This piece on February 8th 2016 seeks to explain GM mustard debate to readers and fails to present some strong arguments and evidence from the side that is opposing the regulators’ processing of GM mustard application.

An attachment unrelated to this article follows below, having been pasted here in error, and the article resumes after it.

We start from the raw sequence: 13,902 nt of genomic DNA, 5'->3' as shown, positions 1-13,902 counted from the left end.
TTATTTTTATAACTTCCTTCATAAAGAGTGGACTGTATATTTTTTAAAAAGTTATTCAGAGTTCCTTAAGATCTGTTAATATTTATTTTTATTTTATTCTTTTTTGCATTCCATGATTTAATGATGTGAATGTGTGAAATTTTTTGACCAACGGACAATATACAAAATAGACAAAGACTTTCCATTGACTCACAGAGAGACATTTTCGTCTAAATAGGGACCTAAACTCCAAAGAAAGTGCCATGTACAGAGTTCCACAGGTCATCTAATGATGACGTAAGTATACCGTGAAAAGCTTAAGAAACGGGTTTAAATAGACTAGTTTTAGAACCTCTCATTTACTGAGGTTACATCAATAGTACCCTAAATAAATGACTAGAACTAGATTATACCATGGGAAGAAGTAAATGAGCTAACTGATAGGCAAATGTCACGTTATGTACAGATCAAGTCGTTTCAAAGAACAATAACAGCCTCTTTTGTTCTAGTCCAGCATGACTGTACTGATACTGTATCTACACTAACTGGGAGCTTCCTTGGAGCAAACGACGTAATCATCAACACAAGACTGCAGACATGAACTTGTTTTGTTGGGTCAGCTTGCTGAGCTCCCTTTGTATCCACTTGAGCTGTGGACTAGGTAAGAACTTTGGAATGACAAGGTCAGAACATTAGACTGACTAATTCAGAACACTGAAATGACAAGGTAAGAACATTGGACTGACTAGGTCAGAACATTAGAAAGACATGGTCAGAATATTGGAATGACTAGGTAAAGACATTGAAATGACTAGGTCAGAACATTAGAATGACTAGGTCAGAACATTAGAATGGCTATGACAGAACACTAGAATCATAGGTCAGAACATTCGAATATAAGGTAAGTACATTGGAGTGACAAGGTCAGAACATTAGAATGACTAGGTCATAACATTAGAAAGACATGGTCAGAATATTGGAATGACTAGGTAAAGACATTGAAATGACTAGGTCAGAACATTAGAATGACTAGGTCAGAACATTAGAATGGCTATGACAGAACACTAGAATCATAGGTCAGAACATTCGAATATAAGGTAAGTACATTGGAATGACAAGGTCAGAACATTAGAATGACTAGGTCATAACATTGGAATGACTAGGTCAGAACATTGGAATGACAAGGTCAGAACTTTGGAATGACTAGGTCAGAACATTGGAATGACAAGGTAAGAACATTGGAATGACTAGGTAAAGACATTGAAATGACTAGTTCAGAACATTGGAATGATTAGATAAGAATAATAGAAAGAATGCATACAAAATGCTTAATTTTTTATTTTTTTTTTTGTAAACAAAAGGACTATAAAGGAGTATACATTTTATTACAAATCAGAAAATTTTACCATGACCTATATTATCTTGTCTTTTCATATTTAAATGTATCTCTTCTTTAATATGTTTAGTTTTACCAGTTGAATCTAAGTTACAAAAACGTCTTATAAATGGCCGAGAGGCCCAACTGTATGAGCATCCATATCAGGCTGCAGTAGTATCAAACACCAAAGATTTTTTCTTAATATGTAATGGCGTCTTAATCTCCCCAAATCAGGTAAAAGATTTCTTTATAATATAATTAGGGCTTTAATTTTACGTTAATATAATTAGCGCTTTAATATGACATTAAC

Damodaran and Sinha are correct in their explanation of the reproductive physiology of mustard, and that hybrids are capable of giving higher yields. They are also right in pointing out that there is a need to improve oilseed production in the country, including that of mustard. However, what they fail to tell the readers, after making a point on the need for developing mustard hybrids is that non-transgenic mustard hybrids already exist in the market. What they also fail to tell you is that there are other ways of improving mustard yields, which rest on agronomy. Agriculture is not just about seeds, and solutions for various problems in the complex world of Indian farming are not going to emerge from seed-based research alone. Solutions exist and investments on last mile extension for taking approaches like System of Mustard Intensification are very much needed to improve mustard production and productivity in the country. What Damodaran and Sinha ignore is the key recommendation of a 2004 Task Force report (chaired by Dr M S Swaminathan) which stated that transgenic options should be looked at only when other options don’t exist or are not feasible. Clearly, this is not the case with Mustard.